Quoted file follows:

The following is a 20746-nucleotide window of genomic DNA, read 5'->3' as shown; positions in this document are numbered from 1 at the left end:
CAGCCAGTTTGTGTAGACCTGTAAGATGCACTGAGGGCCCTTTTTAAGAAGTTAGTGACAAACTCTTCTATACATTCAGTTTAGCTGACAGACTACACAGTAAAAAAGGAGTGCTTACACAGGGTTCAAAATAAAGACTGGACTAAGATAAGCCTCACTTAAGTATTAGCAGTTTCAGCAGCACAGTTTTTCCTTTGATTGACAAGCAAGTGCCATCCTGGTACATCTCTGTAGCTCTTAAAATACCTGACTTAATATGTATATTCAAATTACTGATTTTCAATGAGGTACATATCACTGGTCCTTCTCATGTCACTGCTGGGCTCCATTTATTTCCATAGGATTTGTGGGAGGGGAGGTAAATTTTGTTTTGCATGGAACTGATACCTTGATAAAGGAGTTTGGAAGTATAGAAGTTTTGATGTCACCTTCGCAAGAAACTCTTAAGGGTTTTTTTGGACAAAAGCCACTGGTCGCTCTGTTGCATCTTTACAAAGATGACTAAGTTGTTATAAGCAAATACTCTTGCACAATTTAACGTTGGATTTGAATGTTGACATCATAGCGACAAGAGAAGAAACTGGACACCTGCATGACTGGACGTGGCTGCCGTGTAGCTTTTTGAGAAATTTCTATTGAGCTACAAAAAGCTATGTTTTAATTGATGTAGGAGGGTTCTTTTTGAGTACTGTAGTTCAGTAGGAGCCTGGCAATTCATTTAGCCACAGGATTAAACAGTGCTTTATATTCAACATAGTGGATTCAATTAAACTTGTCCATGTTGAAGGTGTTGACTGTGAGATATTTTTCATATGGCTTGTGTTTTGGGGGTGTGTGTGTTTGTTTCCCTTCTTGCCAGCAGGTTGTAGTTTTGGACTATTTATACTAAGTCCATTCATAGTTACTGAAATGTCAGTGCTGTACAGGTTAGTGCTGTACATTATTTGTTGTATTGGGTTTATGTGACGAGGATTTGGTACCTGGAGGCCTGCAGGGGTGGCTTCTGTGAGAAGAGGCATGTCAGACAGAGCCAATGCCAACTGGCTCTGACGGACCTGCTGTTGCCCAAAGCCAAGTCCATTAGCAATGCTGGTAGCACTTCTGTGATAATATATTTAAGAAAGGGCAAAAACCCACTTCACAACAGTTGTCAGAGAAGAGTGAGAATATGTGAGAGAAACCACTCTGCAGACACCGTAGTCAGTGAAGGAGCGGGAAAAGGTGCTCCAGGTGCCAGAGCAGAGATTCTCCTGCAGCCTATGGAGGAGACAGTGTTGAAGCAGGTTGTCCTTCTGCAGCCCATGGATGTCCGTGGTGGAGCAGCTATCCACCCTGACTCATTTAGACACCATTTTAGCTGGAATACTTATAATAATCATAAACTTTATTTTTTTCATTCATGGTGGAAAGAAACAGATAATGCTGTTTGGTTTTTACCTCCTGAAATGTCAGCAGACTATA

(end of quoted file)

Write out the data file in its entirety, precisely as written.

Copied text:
The following is a 20746-nucleotide window of genomic DNA, read 5'->3' as shown; positions in this document are numbered from 1 at the left end:
CAGCCAGTTTGTGTAGACCTGTAAGATGCACTGAGGGCCCTTTTTAAGAAGTTAGTGACAAACTCTTCTATACATTCAGTTTAGCTGACAGACTACACAGTAAAAAAGGAGTGCTTACACAGGGTTCAAAATAAAGACTGGACTAAGATAAGCCTCACTTAAGTATTAGCAGTTTCAGCAGCACAGTTTTTCCTTTGATTGACAAGCAAGTGCCATCCTGGTACATCTCTGTAGCTCTTAAAATACCTGACTTAATATGTATATTCAAATTACTGATTTTCAATGAGGTACATATCACTGGTCCTTCTCATGTCACTGCTGGGCTCCATTTATTTCCATAGGATTTGTGGGAGGGGAGGTAAATTTTGTTTTGCATGGAACTGATACCTTGATAAAGGAGTTTGGAAGTATAGAAGTTTTGATGTCACCTTCGCAAGAAACTCTTAAGGGTTTTTTTGGACAAAAGCCACTGGTCGCTCTGTTGCATCTTTACAAAGATGACTAAGTTGTTATAAGCAAATACTCTTGCACAATTTAACGTTGGATTTGAATGTTGACATCATAGCGACAAGAGAAGAAACTGGACACCTGCATGACTGGACGTGGCTGCCGTGTAGCTTTTTGAGAAATTTCTATTGAGCTACAAAAAGCTATGTTTTAATTGATGTAGGAGGGTTCTTTTTGAGTACTGTAGTTCAGTAGGAGCCTGGCAATTCATTTAGCCACAGGATTAAACAGTGCTTTATATTCAACATAGTGGATTCAATTAAACTTGTCCATGTTGAAGGTGTTGACTGTGAGATATTTTTCATATGGCTTGTGTTTTGGGGGTGTGTGTGTTTGTTTCCCTTCTTGCCAGCAGGTTGTAGTTTTGGACTATTTATACTAAGTCCATTCATAGTTACTGAAATGTCAGTGCTGTACAGGTTAGTGCTGTACATTATTTGTTGTATTGGGTTTATGTGACGAGGATTTGGTACCTGGAGGCCTGCAGGGGTGGCTTCTGTGAGAAGAGGCATGTCAGACAGAGCCAATGCCAACTGGCTCTGACGGACCTGCTGTTGCCCAAAGCCAAGTCCATTAGCAATGCTGGTAGCACTTCTGTGATAATATATTTAAGAAAGGGCAAAAACCCACTTCACAACAGTTGTCAGAGAAGAGTGAGAATATGTGAGAGAAACCACTCTGCAGACACCGTAGTCAGTGAAGGAGCGGGAAAAGGTGCTCCAGGTGCCAGAGCAGAGATTCTCCTGCAGCCTATGGAGGAGACAGTGTTGAAGCAGGTTGTCCTTCTGCAGCCCATGGATGTCCGTGGTGGAGCAGCTATCCACCCTGACTCATTTAGACACCATTTTAGCTGGAATACTTATAATAATCATAAACTTTATTTTTTTCATTCATGGTGGAAAGAAACAGATAATGCTGTTTGGTTTTTACCTCCTGAAATGTCAGCAGACTATA